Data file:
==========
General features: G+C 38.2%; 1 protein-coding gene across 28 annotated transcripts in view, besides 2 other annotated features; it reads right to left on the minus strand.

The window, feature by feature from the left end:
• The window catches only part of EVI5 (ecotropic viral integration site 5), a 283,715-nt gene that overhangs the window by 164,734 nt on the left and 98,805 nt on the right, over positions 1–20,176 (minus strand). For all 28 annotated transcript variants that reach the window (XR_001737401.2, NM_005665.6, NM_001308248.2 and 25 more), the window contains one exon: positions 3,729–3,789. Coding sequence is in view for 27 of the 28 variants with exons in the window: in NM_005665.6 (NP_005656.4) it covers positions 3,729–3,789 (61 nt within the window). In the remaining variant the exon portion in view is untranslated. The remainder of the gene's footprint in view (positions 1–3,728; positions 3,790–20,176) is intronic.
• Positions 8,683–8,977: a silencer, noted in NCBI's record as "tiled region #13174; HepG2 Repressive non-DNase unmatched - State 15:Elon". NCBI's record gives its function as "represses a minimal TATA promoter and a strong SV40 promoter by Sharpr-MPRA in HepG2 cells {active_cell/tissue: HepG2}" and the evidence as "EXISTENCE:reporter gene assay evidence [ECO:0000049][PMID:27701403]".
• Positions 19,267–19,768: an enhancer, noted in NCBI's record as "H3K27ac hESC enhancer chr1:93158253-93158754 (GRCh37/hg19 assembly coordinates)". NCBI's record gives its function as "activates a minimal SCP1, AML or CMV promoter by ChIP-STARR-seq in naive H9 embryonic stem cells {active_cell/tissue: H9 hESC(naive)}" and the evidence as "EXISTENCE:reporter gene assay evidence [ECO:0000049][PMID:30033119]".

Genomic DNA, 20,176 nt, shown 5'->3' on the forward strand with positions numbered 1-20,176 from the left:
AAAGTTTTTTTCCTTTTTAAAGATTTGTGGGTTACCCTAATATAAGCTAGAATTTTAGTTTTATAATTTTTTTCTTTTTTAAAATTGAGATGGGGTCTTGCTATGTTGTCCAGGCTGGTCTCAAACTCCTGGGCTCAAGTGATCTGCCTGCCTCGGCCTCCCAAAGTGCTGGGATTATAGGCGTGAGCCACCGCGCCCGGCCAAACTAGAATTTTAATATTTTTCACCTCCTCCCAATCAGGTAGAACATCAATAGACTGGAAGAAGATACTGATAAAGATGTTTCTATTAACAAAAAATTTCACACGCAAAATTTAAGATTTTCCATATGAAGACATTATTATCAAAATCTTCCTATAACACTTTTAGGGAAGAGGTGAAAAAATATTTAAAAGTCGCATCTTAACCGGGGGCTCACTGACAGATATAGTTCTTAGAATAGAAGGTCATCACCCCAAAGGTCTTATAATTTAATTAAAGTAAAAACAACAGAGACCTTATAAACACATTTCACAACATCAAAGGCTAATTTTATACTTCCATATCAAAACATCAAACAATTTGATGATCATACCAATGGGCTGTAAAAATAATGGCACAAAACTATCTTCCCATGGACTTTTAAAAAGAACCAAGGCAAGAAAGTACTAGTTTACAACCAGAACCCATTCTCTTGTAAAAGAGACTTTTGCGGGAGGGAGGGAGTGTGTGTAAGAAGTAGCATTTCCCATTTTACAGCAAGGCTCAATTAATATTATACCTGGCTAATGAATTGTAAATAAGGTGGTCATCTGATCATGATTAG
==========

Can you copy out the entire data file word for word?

General features: G+C 38.2%; 1 protein-coding gene across 28 annotated transcripts in view, besides 2 other annotated features; it reads right to left on the minus strand.

The window, feature by feature from the left end:
• The window catches only part of EVI5 (ecotropic viral integration site 5), a 283,715-nt gene that overhangs the window by 164,734 nt on the left and 98,805 nt on the right, over positions 1–20,176 (minus strand). For all 28 annotated transcript variants that reach the window (XR_001737401.2, NM_005665.6, NM_001308248.2 and 25 more), the window contains one exon: positions 3,729–3,789. Coding sequence is in view for 27 of the 28 variants with exons in the window: in NM_005665.6 (NP_005656.4) it covers positions 3,729–3,789 (61 nt within the window). In the remaining variant the exon portion in view is untranslated. The remainder of the gene's footprint in view (positions 1–3,728; positions 3,790–20,176) is intronic.
• Positions 8,683–8,977: a silencer, noted in NCBI's record as "tiled region #13174; HepG2 Repressive non-DNase unmatched - State 15:Elon". NCBI's record gives its function as "represses a minimal TATA promoter and a strong SV40 promoter by Sharpr-MPRA in HepG2 cells {active_cell/tissue: HepG2}" and the evidence as "EXISTENCE:reporter gene assay evidence [ECO:0000049][PMID:27701403]".
• Positions 19,267–19,768: an enhancer, noted in NCBI's record as "H3K27ac hESC enhancer chr1:93158253-93158754 (GRCh37/hg19 assembly coordinates)". NCBI's record gives its function as "activates a minimal SCP1, AML or CMV promoter by ChIP-STARR-seq in naive H9 embryonic stem cells {active_cell/tissue: H9 hESC(naive)}" and the evidence as "EXISTENCE:reporter gene assay evidence [ECO:0000049][PMID:30033119]".

Genomic DNA, 20,176 nt, shown 5'->3' on the forward strand with positions numbered 1-20,176 from the left:
AAAGTTTTTTTCCTTTTTAAAGATTTGTGGGTTACCCTAATATAAGCTAGAATTTTAGTTTTATAATTTTTTTCTTTTTTAAAATTGAGATGGGGTCTTGCTATGTTGTCCAGGCTGGTCTCAAACTCCTGGGCTCAAGTGATCTGCCTGCCTCGGCCTCCCAAAGTGCTGGGATTATAGGCGTGAGCCACCGCGCCCGGCCAAACTAGAATTTTAATATTTTTCACCTCCTCCCAATCAGGTAGAACATCAATAGACTGGAAGAAGATACTGATAAAGATGTTTCTATTAACAAAAAATTTCACACGCAAAATTTAAGATTTTCCATATGAAGACATTATTATCAAAATCTTCCTATAACACTTTTAGGGAAGAGGTGAAAAAATATTTAAAAGTCGCATCTTAACCGGGGGCTCACTGACAGATATAGTTCTTAGAATAGAAGGTCATCACCCCAAAGGTCTTATAATTTAATTAAAGTAAAAACAACAGAGACCTTATAAACACATTTCACAACATCAAAGGCTAATTTTATACTTCCATATCAAAACATCAAACAATTTGATGATCATACCAATGGGCTGTAAAAATAATGGCACAAAACTATCTTCCCATGGACTTTTAAAAAGAACCAAGGCAAGAAAGTACTAGTTTACAACCAGAACCCATTCTCTTGTAAAAGAGACTTTTGCGGGAGGGAGGGAGTGTGTGTAAGAAGTAGCATTTCCCATTTTACAGCAAGGCTCAATTAATATTATACCTGGCTAATGAATTGTAAATAAGGTGGTCATCTGATCATGATTAG